There’s another willow experiment in the works at my place this spring. It’s called pitting, though I suspect most willow producers would call my jerry-rigged system optimistic.
I have freshly cut willow standing in a plastic tub filled with water. To keep it from falling over, I commandeered a heavy belt sander stand that wasn’t being used in Bill’s shop. It worked: We had an extra-blustery March day last week, and the tallest willow shifted but did not tip over.
These will stand in water until the buds break, the rods send out root shoots, and the bark slips very easily. Then I will use a tool called a willow brake to peel the rods. There’s a great post on Lois Walpole’s blog about this process.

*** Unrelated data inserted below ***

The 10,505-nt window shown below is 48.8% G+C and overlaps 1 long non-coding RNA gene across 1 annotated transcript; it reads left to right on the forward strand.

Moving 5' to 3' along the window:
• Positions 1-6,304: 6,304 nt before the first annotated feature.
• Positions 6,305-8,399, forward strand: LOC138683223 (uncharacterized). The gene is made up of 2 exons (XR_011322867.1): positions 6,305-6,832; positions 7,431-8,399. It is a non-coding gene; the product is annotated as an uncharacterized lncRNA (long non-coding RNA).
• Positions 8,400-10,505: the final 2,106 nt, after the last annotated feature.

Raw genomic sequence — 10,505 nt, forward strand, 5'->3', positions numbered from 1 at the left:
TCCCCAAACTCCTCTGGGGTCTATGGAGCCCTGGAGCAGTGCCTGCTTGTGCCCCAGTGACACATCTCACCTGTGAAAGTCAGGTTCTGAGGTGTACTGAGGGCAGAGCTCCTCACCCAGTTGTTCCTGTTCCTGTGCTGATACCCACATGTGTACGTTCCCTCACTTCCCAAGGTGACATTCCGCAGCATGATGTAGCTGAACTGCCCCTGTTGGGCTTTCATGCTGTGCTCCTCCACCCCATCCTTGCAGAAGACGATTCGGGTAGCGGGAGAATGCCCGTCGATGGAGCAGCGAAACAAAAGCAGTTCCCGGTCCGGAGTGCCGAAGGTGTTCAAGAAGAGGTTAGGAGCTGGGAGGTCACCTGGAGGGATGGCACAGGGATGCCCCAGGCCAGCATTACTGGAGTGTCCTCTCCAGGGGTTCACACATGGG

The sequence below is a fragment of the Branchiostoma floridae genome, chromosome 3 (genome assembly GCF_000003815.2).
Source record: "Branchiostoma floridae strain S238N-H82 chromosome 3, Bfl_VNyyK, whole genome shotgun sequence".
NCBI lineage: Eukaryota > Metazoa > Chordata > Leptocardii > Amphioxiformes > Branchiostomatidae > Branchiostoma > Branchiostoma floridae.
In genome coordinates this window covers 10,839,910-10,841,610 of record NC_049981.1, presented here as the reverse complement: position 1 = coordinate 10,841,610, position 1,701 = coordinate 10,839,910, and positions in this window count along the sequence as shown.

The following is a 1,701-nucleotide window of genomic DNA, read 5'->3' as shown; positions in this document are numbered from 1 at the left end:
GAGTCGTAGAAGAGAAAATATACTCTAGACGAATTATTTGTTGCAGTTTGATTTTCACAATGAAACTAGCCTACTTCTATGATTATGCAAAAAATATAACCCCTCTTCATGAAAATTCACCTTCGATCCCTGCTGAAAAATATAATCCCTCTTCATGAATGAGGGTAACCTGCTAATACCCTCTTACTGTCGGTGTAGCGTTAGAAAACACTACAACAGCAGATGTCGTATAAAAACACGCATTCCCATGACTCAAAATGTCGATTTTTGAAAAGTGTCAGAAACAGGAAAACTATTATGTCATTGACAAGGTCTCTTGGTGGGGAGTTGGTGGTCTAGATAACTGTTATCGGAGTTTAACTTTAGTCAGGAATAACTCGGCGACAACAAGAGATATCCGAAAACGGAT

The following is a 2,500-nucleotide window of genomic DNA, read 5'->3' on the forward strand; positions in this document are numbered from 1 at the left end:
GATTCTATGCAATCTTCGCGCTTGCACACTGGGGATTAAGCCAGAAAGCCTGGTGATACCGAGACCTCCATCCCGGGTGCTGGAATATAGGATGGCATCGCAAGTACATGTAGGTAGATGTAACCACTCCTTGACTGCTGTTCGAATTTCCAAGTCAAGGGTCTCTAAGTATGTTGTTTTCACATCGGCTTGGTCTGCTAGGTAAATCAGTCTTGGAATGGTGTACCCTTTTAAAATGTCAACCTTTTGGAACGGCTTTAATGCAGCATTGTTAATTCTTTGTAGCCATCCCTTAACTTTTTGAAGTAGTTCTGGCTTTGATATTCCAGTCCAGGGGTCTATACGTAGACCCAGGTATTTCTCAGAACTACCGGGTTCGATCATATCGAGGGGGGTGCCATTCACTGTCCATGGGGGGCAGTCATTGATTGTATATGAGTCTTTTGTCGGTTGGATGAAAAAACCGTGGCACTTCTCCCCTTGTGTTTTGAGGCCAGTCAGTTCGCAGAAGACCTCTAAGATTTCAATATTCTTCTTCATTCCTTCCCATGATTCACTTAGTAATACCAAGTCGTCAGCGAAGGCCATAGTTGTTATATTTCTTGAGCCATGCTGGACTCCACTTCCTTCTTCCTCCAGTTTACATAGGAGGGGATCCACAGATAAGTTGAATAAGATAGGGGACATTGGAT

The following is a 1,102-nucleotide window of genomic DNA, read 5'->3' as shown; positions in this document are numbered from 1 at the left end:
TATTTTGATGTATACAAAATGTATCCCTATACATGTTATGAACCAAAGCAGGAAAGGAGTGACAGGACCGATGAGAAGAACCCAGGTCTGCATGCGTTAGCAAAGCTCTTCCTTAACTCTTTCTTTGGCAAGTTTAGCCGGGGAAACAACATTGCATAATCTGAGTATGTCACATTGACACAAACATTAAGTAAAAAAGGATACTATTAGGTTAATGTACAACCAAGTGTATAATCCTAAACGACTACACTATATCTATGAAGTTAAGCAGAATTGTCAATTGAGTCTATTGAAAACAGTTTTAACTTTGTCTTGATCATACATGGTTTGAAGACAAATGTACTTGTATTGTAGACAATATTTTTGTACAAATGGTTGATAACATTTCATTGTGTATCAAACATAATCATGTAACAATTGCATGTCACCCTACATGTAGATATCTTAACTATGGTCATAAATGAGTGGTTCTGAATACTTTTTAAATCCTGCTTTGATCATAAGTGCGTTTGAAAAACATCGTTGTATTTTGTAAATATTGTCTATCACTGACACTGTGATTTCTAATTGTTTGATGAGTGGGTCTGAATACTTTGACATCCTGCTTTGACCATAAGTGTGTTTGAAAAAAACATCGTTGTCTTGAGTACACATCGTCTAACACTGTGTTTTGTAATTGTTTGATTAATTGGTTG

Normally, I peel willow according to Mother Nature’s schedule — when the bark slips easily without pitting. That’s what I’ll do with most of what I want to peel this year, which is still standing and ready to be cut as soon as I have time to peel it right away. We’re expecting 6 to 12 inches of spring snow tomorrow, so it won’t be this week.
When I peel willow, it’s often more for the bark than for the rods. I use the bark for natural dye and basketry projects. The peeled willow rods go into Bill’s rustic furniture projects, get burned into willow charcoal, or I cut them up to make molds for looping students. But once this willow is peeled, I plan to season it so I can split it for skeining. More on that later.